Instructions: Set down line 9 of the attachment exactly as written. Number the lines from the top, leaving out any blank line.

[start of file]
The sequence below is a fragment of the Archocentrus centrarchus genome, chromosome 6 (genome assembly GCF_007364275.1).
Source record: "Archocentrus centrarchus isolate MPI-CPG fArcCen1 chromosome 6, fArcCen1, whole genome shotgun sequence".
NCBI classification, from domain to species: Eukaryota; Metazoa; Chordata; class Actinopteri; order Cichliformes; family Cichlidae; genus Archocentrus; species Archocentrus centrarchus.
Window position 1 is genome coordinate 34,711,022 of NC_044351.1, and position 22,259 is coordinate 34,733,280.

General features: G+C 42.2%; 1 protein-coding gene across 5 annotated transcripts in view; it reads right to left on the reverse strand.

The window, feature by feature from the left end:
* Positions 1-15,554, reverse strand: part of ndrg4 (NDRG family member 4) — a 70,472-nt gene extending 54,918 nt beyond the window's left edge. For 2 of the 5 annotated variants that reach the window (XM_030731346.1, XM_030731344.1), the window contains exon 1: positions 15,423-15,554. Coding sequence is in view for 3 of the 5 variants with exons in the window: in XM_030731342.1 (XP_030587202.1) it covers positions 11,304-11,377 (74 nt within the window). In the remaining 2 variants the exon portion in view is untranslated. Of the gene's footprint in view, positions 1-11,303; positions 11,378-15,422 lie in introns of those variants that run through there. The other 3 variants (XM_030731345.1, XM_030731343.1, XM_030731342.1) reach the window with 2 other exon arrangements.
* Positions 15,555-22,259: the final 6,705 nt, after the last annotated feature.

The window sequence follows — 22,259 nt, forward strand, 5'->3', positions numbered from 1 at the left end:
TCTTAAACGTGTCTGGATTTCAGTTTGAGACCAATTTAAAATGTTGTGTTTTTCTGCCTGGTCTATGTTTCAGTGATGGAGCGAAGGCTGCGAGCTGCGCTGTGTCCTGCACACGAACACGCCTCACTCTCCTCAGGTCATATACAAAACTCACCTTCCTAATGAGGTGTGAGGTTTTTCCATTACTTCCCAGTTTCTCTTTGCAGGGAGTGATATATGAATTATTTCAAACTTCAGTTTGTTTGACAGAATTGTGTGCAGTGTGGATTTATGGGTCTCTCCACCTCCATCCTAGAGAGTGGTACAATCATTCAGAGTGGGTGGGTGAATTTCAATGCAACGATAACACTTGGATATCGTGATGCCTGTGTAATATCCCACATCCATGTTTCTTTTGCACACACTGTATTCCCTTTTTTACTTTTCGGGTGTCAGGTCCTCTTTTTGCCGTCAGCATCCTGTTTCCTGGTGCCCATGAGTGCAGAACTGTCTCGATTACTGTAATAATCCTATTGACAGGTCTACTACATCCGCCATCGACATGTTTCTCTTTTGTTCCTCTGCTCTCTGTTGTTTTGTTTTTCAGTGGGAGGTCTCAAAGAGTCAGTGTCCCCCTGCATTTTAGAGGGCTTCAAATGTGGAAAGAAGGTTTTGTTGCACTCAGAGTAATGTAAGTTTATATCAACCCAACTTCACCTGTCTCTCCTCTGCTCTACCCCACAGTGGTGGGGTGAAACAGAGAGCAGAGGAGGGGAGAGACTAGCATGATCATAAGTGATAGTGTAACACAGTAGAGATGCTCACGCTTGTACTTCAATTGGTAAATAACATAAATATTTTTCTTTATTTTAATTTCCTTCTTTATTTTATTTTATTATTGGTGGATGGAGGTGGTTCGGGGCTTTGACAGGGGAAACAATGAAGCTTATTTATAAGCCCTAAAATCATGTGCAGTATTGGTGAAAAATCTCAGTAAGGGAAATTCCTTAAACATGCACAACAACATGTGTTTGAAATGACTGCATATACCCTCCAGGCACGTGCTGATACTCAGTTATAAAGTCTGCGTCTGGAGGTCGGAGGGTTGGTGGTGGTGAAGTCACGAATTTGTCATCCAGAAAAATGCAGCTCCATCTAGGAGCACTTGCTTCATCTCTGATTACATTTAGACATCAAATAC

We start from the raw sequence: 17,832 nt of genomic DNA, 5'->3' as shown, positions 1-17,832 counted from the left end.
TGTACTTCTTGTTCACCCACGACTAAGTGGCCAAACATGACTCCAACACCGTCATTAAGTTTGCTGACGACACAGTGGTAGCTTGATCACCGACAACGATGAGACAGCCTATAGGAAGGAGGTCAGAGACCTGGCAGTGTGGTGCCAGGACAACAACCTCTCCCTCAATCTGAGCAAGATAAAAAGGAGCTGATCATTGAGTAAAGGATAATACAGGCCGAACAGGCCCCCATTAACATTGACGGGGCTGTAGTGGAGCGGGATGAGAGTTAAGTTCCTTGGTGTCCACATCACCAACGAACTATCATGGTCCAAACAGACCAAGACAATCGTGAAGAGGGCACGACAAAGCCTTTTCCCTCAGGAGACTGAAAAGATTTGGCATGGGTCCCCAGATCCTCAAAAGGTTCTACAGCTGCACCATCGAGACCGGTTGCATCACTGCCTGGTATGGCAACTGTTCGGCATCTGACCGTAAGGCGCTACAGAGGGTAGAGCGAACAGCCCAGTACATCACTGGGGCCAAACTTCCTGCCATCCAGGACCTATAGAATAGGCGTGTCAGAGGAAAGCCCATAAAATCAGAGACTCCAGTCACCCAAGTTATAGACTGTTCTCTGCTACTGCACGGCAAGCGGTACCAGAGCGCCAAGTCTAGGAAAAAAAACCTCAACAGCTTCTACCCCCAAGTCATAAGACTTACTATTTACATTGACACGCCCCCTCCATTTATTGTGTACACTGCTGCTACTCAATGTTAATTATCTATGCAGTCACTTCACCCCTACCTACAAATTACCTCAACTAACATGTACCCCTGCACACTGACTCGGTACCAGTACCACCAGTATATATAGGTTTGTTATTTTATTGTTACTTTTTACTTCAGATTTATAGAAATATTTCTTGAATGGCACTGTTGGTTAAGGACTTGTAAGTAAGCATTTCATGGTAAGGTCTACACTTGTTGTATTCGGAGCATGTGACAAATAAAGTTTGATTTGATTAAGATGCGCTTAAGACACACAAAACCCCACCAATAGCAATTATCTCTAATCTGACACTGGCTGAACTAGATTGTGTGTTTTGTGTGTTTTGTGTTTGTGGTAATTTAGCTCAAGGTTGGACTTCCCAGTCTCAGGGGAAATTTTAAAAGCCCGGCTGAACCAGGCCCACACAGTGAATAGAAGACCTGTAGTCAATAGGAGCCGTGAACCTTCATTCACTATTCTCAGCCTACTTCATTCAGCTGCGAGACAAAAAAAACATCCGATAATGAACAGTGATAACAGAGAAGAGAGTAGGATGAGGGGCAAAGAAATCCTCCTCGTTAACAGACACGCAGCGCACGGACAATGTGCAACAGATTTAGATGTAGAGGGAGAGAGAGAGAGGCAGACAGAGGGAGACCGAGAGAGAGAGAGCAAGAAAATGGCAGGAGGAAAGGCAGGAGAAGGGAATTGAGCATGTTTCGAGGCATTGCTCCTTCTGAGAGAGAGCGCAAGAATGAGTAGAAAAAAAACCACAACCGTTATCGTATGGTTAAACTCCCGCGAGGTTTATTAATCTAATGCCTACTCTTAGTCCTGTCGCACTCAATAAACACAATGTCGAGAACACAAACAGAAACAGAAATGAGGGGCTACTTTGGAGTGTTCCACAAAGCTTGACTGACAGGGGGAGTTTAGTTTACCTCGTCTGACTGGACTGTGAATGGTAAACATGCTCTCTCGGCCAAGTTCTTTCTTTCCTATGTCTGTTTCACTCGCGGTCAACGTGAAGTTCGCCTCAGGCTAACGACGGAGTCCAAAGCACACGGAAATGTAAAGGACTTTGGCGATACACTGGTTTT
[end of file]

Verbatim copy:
The window sequence follows — 22,259 nt, forward strand, 5'->3', positions numbered from 1 at the left end: